The full programme for the 2016 New Zealand International Film Festival (NZIFF) has just been released and right now, the country's most passionate film nuts are poring over it.
Nearly 150 films will be screened in the Auckland leg of the festival, which opens on July 14 with Poi E: The Story of Our Song at the Civic Theatre.
It offers a robust New Zealand selection, an expanded animation sub-festival along with an impressive round-up of acclaimed foreign festival picks from the likes of Jim Jarmusch, Ken Loach, Wenrer Herzog, Richard Linklater, Pedro Almodovar, Molly Reynolds, Paul Verhoeven, Mélanie Laurent, Orson Welles, Asghar Farhadi, Alex Gibney and Alejandro Jodorowsky.
"The experiences we offer here vary enormously in their need to be popular, from expertly crafted crowd-ticklers or gripping dramas, to deeply felt eccentricities and passionate exposés," says festival director Bill Gosden.
"Every one of them stands to become that much richer for being experienced in the company of appreciative strangers."
The full programme can be viewed on the official NZIFF website. To help with selections, Newshub film reviewers Kate Rodger, Daniel Rutledge and Kim Choe have picked the 10 they're most excited about.
Poi E: The Story of Our SongJust the trailer alone for this, quite apart from the local industry buzz and the fact it's been chosen as the opening film for the festival, is a big indication that filmmaker Tearepa Kahi has a hit on his hands. There is such a great story here, and told as a docudrama with a tonne of delectable archive footage and great on-camera talent, I really cannot wait to see it. - KR
The Greasy StranglerDescribed as the "new event movie for the truly weird at heart", all evidence points towards this being a modern gross-out exploitation classic. For anyone who thinks the festival is all highfalutin' foreign fare, this farts in your face with its trailer -- a good tease for the allegedly disgusting and puerile, yet somehow divine, joys the feature possesses. - DR
The First Monday in May The world of high fashion is such a tantalising documentary subject, given its exclusivity, extravagance and debates about its worth. Ever since The September Issue gave us a glimpse behind Vogue doyenne Anna Wintour's oversized sunglasses, I've been hankering for another chance to be a voyeur to such luxury. The First Monday in May, which takes us behind the scenes of the madness that is the annual Met Gala, promises to be just that. - KC
PatersonOnly Lovers Left Alive was the last Jim Jarmusch film to leave me in awe, and now he's back with this Cannes favourite. We know it's set in Jersey, we know there's a bus driver and a poet, and we know Kylo Ren aka Adam Driver is the titular Paterson. To be honest I don't need to know anything at all about a Jarmusch film, I already know I'm in. - KR
Ants on a Shrimp: Noma in Tokyo Netflix's cinematic series Chef's Table created a new benchmark for food documentaries, and this insight into Rene Redzepi's Japanese experiment looks set to deliver on that. The trailer has the drama and intensity of an action flick, which might be overegging things slightly, but when you're dealing with one of the world's top chefs trying to impress diners half a world away from home, there's a lot at stake. - KC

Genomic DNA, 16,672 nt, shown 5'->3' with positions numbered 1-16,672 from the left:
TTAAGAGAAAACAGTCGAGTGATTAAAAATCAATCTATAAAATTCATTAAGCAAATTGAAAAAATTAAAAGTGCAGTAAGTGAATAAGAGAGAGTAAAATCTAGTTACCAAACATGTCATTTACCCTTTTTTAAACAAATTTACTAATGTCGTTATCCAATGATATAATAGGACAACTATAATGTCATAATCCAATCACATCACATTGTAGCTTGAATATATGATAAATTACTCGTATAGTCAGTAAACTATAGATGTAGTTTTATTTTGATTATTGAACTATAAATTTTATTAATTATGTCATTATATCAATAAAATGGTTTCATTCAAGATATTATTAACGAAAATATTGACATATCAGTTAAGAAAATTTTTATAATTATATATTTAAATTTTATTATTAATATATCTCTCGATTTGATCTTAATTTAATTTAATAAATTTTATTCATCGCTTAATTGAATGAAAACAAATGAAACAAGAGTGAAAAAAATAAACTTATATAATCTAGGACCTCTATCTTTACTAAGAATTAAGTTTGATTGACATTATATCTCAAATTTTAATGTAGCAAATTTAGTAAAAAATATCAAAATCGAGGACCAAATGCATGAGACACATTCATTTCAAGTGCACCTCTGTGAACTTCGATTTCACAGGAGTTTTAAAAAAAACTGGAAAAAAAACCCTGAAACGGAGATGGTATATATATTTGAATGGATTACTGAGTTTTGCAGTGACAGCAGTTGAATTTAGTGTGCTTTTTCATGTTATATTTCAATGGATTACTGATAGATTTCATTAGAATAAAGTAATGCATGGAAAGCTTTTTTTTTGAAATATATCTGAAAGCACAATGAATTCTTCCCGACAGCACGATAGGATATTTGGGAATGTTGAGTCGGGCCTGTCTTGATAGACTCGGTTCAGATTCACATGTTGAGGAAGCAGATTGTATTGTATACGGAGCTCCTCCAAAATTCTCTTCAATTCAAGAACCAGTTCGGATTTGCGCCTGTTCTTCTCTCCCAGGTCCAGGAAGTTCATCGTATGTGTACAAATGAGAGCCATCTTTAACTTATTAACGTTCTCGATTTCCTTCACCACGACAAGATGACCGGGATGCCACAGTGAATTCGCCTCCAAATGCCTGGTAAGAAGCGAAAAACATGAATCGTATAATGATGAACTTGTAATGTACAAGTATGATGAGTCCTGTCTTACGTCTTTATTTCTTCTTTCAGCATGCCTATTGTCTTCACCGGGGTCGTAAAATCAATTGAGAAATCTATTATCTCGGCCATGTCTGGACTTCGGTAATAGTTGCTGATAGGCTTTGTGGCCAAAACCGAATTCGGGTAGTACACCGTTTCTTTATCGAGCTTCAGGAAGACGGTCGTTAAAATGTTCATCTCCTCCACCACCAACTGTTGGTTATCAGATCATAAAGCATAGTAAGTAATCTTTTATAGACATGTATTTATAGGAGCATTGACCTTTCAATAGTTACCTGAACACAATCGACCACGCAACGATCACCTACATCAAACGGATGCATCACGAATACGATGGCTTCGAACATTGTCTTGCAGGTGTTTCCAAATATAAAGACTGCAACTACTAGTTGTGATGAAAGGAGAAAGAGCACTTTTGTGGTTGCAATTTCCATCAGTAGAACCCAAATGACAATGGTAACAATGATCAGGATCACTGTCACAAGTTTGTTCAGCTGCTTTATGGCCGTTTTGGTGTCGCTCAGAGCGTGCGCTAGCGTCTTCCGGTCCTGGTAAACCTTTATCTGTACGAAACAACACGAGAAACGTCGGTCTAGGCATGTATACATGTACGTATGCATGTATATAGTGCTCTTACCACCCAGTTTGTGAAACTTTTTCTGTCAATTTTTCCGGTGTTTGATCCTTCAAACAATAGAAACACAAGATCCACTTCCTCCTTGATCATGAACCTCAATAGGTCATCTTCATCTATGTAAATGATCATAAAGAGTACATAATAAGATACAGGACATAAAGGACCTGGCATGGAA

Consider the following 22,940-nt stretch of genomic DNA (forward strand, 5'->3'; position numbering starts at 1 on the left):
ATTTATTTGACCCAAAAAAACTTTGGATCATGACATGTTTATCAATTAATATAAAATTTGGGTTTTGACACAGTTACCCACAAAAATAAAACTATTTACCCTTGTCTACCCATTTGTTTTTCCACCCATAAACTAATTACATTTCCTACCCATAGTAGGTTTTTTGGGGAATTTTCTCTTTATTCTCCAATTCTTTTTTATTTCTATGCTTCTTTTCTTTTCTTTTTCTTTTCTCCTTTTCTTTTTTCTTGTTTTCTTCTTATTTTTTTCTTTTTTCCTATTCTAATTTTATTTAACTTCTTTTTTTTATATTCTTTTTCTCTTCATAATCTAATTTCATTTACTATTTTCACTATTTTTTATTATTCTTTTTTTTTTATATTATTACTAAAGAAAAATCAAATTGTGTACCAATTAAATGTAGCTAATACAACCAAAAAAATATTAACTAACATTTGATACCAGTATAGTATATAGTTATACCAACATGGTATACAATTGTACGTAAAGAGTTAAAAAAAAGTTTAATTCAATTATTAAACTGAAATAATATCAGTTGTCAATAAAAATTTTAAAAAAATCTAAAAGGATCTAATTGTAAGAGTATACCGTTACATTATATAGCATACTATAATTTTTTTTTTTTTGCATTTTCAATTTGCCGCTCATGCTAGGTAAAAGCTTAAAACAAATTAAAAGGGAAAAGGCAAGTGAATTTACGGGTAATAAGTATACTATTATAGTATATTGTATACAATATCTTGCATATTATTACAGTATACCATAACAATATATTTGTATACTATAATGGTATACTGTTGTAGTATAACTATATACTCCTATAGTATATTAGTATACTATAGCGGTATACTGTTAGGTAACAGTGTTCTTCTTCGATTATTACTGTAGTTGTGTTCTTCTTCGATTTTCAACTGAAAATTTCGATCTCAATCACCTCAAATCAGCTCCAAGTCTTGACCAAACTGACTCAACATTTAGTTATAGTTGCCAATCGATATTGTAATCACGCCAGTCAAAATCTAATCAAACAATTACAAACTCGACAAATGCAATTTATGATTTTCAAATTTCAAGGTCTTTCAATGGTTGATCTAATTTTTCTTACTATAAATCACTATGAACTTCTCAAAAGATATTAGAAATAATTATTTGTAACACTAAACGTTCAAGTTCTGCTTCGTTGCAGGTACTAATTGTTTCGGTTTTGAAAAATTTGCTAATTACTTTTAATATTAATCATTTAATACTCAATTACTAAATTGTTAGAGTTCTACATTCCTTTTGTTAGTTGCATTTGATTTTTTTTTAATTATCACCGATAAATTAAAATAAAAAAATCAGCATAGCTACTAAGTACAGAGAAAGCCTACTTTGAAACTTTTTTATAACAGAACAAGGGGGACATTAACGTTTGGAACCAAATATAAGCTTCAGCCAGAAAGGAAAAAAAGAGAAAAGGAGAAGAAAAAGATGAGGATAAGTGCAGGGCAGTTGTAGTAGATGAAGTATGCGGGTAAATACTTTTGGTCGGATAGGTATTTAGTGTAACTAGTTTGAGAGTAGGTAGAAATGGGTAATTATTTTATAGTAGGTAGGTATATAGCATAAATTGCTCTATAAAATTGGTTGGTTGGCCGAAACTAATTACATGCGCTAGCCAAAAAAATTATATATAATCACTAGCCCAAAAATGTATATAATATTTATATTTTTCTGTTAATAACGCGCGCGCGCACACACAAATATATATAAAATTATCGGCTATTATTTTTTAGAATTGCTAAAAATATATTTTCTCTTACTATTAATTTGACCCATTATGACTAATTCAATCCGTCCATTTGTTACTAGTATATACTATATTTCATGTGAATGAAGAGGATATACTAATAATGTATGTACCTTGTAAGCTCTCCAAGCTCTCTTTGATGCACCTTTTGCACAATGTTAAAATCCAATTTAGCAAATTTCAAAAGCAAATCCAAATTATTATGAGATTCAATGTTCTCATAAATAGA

After the StormHirokazu Koreeda has fast become one of my favourite NZIFF regulars, with each of his Japanese family dramas a beautiful exercise in elegance and wisdom. Nominated for Un Certain Regard at Cannes this year, Hirokazu's latest is said to be supremely subtle -- even for him, master of nuance that he is -- and all the more exquisite for it. - DR
Midnight SpecialThere was just so much to excite me in this trailer and the film itself delivers. Young actor Jaeden Lieberher won me over opposite Bill Murray in St Vincent, he does the same here in a very different film. Jeff Nicols (Mud/Take Shelter) directing Michael Shannon, Joel Edgerton, Kirsten Dunst, Sam Shepard should was enough, but adding the sci-fi element to this story meant I absolutely loved it. - KR
Weiner "This is the worst. Doing a documentary on my scandal." Once again, Anthony Weiner's regret shall be our entertainment. Weiner offers unprecedented access to the disgraced US Democratic Congressman's campaign to become Mayor of New York City. It should be a fascinating, head-shaking portrayal of a man desperate to be remembered for more than just dick-pics and other transgressions. - KC
I, Daniel Blake Ken Loach, at 80, continues to deliver films which simply cannot be ignored. He just won his second Palme d'Or for this, and what a treat to have it here at the NZIFF. Loach mines the British welfare system and its crippling bureaucracy in the most personal of ways, as 59-year-old Daniel Blake turns to welfare for the first time in his life. I can feel the rage and the tears rising already; I will definitely not be missing this one. - KR
The HandmaidenChan Wook Park is making a triumphant return to the NZIFF with what sounds like a hypnotically stylish, devilishly sexy, wickedly violent lesbian thriller. The story is apparently packed with twists and turns so best to know as little as possible about it, just know it's worth going to simply as it is the first Korean film Park has made since his debut English-language work Stoker. - DR
A special mention must also go to Green Room, a terrifically tense and violent tale from the filmmaker behind 2013 NZIFF hit Blue Ruin. It stars Anton Yelchin in the lead, a gifted young actor who tragically died in Los Angeles on Sunday (local time).
Tickets to the festival go on sale this Friday.